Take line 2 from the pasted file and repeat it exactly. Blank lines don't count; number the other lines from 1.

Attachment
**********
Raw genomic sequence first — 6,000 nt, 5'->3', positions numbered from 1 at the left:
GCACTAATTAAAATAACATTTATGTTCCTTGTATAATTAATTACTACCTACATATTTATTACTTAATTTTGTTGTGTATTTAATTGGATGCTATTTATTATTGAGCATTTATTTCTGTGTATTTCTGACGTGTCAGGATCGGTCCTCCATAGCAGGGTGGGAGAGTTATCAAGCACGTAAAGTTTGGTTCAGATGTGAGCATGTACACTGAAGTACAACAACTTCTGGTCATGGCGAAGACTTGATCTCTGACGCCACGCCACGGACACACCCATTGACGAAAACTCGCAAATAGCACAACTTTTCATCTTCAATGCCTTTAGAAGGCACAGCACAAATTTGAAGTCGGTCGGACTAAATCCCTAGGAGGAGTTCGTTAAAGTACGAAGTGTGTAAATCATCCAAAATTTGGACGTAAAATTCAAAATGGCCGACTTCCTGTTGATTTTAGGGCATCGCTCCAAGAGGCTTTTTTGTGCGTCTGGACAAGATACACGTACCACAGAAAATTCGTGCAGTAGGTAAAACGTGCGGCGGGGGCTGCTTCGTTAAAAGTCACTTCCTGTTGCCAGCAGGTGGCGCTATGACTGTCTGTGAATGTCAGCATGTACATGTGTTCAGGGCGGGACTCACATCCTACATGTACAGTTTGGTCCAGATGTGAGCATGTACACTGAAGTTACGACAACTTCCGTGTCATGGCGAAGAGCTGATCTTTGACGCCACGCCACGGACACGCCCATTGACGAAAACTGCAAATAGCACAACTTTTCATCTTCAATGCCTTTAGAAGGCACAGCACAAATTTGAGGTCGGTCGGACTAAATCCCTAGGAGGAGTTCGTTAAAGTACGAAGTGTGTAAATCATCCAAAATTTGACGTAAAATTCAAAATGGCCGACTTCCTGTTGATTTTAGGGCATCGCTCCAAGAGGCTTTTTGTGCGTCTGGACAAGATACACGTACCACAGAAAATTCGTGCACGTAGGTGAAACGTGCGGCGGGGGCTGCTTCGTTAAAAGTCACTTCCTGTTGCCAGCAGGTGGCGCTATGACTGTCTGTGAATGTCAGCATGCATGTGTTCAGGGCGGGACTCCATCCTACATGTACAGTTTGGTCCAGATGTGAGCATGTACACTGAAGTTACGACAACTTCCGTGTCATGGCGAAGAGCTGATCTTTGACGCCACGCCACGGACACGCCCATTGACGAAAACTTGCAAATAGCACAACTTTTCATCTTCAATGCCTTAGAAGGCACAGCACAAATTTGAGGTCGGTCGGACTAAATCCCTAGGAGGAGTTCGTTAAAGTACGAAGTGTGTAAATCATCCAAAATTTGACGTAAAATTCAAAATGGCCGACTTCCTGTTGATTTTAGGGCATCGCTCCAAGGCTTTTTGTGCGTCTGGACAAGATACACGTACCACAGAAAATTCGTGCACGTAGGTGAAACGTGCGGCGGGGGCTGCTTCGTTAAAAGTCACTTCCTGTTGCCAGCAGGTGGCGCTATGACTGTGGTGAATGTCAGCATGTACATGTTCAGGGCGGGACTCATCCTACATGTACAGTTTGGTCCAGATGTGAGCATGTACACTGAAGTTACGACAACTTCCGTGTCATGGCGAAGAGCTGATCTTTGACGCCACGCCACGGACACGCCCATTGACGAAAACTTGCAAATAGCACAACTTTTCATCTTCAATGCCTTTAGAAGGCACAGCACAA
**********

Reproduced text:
GCACTAATTAAAATAACATTTATGTTCCTTGTATAATTAATTACTACCTACATATTTATTACTTAATTTTGTTGTGTATTTAATTGGATGCTATTTATTATTGAGCATTTATTTCTGTGTATTTCTGACGTGTCAGGATCGGTCCTCCATAGCAGGGTGGGAGAGTTATCAAGCACGTAAAGTTTGGTTCAGATGTGAGCATGTACACTGAAGTACAACAACTTCTGGTCATGGCGAAGACTTGATCTCTGACGCCACGCCACGGACACACCCATTGACGAAAACTCGCAAATAGCACAACTTTTCATCTTCAATGCCTTTAGAAGGCACAGCACAAATTTGAAGTCGGTCGGACTAAATCCCTAGGAGGAGTTCGTTAAAGTACGAAGTGTGTAAATCATCCAAAATTTGGACGTAAAATTCAAAATGGCCGACTTCCTGTTGATTTTAGGGCATCGCTCCAAGAGGCTTTTTTGTGCGTCTGGACAAGATACACGTACCACAGAAAATTCGTGCAGTAGGTAAAACGTGCGGCGGGGGCTGCTTCGTTAAAAGTCACTTCCTGTTGCCAGCAGGTGGCGCTATGACTGTCTGTGAATGTCAGCATGTACATGTGTTCAGGGCGGGACTCACATCCTACATGTACAGTTTGGTCCAGATGTGAGCATGTACACTGAAGTTACGACAACTTCCGTGTCATGGCGAAGAGCTGATCTTTGACGCCACGCCACGGACACGCCCATTGACGAAAACTGCAAATAGCACAACTTTTCATCTTCAATGCCTTTAGAAGGCACAGCACAAATTTGAGGTCGGTCGGACTAAATCCCTAGGAGGAGTTCGTTAAAGTACGAAGTGTGTAAATCATCCAAAATTTGACGTAAAATTCAAAATGGCCGACTTCCTGTTGATTTTAGGGCATCGCTCCAAGAGGCTTTTTGTGCGTCTGGACAAGATACACGTACCACAGAAAATTCGTGCACGTAGGTGAAACGTGCGGCGGGGGCTGCTTCGTTAAAAGTCACTTCCTGTTGCCAGCAGGTGGCGCTATGACTGTCTGTGAATGTCAGCATGCATGTGTTCAGGGCGGGACTCCATCCTACATGTACAGTTTGGTCCAGATGTGAGCATGTACACTGAAGTTACGACAACTTCCGTGTCATGGCGAAGAGCTGATCTTTGACGCCACGCCACGGACACGCCCATTGACGAAAACTTGCAAATAGCACAACTTTTCATCTTCAATGCCTTAGAAGGCACAGCACAAATTTGAGGTCGGTCGGACTAAATCCCTAGGAGGAGTTCGTTAAAGTACGAAGTGTGTAAATCATCCAAAATTTGACGTAAAATTCAAAATGGCCGACTTCCTGTTGATTTTAGGGCATCGCTCCAAGGCTTTTTGTGCGTCTGGACAAGATACACGTACCACAGAAAATTCGTGCACGTAGGTGAAACGTGCGGCGGGGGCTGCTTCGTTAAAAGTCACTTCCTGTTGCCAGCAGGTGGCGCTATGACTGTGGTGAATGTCAGCATGTACATGTTCAGGGCGGGACTCATCCTACATGTACAGTTTGGTCCAGATGTGAGCATGTACACTGAAGTTACGACAACTTCCGTGTCATGGCGAAGAGCTGATCTTTGACGCCACGCCACGGACACGCCCATTGACGAAAACTTGCAAATAGCACAACTTTTCATCTTCAATGCCTTTAGAAGGCACAGCACAA